Five observations from my first night in a hostel

  Beds in a 12-person dorm at  Copenhagen Backpackers Hostel .

Beds in a 12-person dorm at Copenhagen Backpackers Hostel.

When I first made my bucket list, I wanted to try some foreign concepts. One of the first ones I thought of was trying a hostel.

No, not those private ones with ensuite bathroowms, which are essentially hotel rooms under a less fancy name, but doing it properly, sharing a room and facilities with a number of other people.

I tried it for the first time last night, here under the glorious sky of Copenhagen which has afforded me plenty of sunshine over the 24 hours I’ve been here for so far.

Before this trip I was slightly apprehensive and had already formulated some ideas in my head of what it would be like to stay in shared accommodation in a foreign city.

But it isn’t until you actually experience something that you can give a complete view of it. But with a night of hostelling at Copenhagen Backpackers Hostel under my belt, I have made some observations about that type of travelling. Needless to say it’s a mixed bag.

It feels a lot safer than I thought it would

One of my biggest reservations about staying in a hostel was the safety of my personal belongings. I’ve brought my laptop with me, as well as my GoPro, digital camera and two iPhones (so I hope no-one in my hostel is reading this and licking their lips whilst doing so).

But so far, so good. The lockers underneath the bottom bunk seem pretty substantial, and I slept with my rucksack full of stuff for added security. I should sleep a little easier tonight.

Hostels are pretty noisy

I am glad that I’m not one of those really light sleepers whereby the slightest noise disrupts their sleep and winds them up simultaneously. If I was, I’d be like a zombie – deprived of even the slightest moment of sleep.

Hostels, especially when you are staying in a room with 11 other people are extremely noisy places to be.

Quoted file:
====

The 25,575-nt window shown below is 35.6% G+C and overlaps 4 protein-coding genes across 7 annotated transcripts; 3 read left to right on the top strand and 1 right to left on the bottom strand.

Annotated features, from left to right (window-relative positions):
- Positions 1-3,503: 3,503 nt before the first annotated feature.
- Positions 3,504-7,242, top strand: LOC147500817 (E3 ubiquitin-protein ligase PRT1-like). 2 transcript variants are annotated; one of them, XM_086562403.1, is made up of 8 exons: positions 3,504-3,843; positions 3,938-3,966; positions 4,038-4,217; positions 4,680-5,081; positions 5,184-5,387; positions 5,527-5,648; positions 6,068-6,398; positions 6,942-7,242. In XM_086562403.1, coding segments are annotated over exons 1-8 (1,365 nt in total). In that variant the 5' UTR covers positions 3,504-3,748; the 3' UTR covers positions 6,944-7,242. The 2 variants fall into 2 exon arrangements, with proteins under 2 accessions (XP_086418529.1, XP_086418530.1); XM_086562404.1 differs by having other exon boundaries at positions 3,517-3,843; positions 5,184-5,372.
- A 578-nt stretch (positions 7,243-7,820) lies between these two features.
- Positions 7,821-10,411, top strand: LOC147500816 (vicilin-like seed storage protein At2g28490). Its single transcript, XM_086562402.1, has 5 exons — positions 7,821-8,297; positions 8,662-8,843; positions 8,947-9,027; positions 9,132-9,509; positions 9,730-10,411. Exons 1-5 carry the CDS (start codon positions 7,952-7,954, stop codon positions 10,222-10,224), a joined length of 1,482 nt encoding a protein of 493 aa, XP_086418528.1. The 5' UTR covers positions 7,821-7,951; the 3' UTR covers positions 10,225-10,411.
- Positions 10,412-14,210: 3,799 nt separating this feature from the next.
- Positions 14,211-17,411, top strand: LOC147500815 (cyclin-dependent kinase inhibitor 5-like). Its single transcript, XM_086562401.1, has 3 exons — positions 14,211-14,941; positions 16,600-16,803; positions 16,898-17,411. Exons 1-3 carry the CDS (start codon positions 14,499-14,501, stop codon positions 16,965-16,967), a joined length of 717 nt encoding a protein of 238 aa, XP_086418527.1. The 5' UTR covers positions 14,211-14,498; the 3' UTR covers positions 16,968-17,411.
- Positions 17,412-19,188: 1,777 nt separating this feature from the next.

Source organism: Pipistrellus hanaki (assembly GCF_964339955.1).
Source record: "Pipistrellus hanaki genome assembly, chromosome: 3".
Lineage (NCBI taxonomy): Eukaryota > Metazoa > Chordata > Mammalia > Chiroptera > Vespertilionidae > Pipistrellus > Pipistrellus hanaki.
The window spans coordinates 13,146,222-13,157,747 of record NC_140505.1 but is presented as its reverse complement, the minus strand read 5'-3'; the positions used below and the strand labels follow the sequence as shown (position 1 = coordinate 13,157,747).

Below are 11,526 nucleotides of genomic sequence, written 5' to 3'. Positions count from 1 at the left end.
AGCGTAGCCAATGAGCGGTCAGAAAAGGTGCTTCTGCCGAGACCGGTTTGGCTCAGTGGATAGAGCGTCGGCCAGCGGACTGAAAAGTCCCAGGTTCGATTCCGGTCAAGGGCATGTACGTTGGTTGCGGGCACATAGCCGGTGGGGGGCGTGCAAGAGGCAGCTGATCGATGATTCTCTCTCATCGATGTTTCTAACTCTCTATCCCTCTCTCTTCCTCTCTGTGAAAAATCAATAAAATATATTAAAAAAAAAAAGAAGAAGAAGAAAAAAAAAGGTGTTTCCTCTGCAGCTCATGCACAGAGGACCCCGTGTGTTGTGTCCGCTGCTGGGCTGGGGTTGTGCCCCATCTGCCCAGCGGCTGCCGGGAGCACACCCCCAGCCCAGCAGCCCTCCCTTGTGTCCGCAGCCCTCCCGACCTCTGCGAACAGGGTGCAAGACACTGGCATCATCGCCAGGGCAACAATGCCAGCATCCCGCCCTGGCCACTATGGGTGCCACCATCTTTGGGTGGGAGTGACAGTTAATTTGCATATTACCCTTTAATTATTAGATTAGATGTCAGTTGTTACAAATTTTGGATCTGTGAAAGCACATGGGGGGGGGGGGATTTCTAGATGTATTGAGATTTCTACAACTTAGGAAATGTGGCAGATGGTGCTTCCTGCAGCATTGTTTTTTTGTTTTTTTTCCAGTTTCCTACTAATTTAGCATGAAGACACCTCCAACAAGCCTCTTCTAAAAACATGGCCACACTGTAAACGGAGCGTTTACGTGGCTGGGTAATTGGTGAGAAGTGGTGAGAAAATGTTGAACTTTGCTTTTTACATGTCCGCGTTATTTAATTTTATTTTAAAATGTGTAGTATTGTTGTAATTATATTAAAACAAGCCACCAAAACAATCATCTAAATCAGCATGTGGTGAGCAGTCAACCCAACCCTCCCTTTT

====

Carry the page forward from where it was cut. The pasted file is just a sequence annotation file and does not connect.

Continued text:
People going in and out of the room, climbing into their beds, alarm clocks and the doorbell are just a few of the things I have heard overnight so far. It doesn’t bother me, but I can understand that it wouldn’t be accepted by everyone.

Despite that, I’m trying not to use the bathroom overnight so I don’t wake anybody up

I go to the toilet a lot, which I would probably attest to having a bladder the size of a pea if I actually knew how big my own bladder actually was.

But last night I woke up twice needing the loo and didn’t bother either time. I eventually fell back to sleep both times, but I honestly didn’t want to clamber out of bed out of fear of making too much noise and waking my dormmates up.

And you’ll be glad to know that I didn’t wet the bed, either.

I still love the top bunk

  The top bunk setup!

The top bunk setup!

When I was younger, I had a bunk bed and refused to stay on the bottom. Not that there was really any choice to be made, but the top bunk was always mine. Apparently, it still is.

I was actually pretty pleased to be given the top bunk bed when I arrived at the hostel on Thursday afternoon.

I’m not sure exactly why I was so jubilant, especially when you factor in that I’m 22. But there is something to be said about the aura of the top bunk. Sleeping five feet off the floor just seems so exotic and different.

Road signs are helpful for not falling out of bed

  A pretty helpful little trick.

A pretty helpful little trick.

I woke up in the middle of the night right on the edge of the bed. The reason why I was only on the cusp and not sprawled out on the floor below? A road sign.

Carefully wedged in between the frame of the bed and the mattress is this hostel’s version of a safety shelf (if that’s even what they are officially are called), and I am really thankful for its presence.